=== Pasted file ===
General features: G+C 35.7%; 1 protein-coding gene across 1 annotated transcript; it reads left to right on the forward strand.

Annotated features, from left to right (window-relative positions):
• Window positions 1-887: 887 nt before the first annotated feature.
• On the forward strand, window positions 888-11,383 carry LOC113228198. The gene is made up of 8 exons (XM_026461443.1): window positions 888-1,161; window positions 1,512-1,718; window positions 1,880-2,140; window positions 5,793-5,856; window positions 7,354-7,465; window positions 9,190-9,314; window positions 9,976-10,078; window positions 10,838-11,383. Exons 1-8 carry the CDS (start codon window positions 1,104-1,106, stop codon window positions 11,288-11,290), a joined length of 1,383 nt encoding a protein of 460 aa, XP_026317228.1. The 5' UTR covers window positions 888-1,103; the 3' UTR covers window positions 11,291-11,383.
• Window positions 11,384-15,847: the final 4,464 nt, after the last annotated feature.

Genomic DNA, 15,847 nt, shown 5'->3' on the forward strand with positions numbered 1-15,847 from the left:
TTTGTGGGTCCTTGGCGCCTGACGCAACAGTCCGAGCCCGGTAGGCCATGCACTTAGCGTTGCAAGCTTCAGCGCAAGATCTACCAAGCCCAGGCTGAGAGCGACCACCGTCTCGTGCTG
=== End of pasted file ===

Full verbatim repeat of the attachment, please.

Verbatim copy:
General features: G+C 35.7%; 1 protein-coding gene across 1 annotated transcript; it reads left to right on the forward strand.

Annotated features, from left to right (window-relative positions):
• Window positions 1-887: 887 nt before the first annotated feature.
• On the forward strand, window positions 888-11,383 carry LOC113228198. The gene is made up of 8 exons (XM_026461443.1): window positions 888-1,161; window positions 1,512-1,718; window positions 1,880-2,140; window positions 5,793-5,856; window positions 7,354-7,465; window positions 9,190-9,314; window positions 9,976-10,078; window positions 10,838-11,383. Exons 1-8 carry the CDS (start codon window positions 1,104-1,106, stop codon window positions 11,288-11,290), a joined length of 1,383 nt encoding a protein of 460 aa, XP_026317228.1. The 5' UTR covers window positions 888-1,103; the 3' UTR covers window positions 11,291-11,383.
• Window positions 11,384-15,847: the final 4,464 nt, after the last annotated feature.

Genomic DNA, 15,847 nt, shown 5'->3' on the forward strand with positions numbered 1-15,847 from the left:
TTTGTGGGTCCTTGGCGCCTGACGCAACAGTCCGAGCCCGGTAGGCCATGCACTTAGCGTTGCAAGCTTCAGCGCAAGATCTACCAAGCCCAGGCTGAGAGCGACCACCGTCTCGTGCTG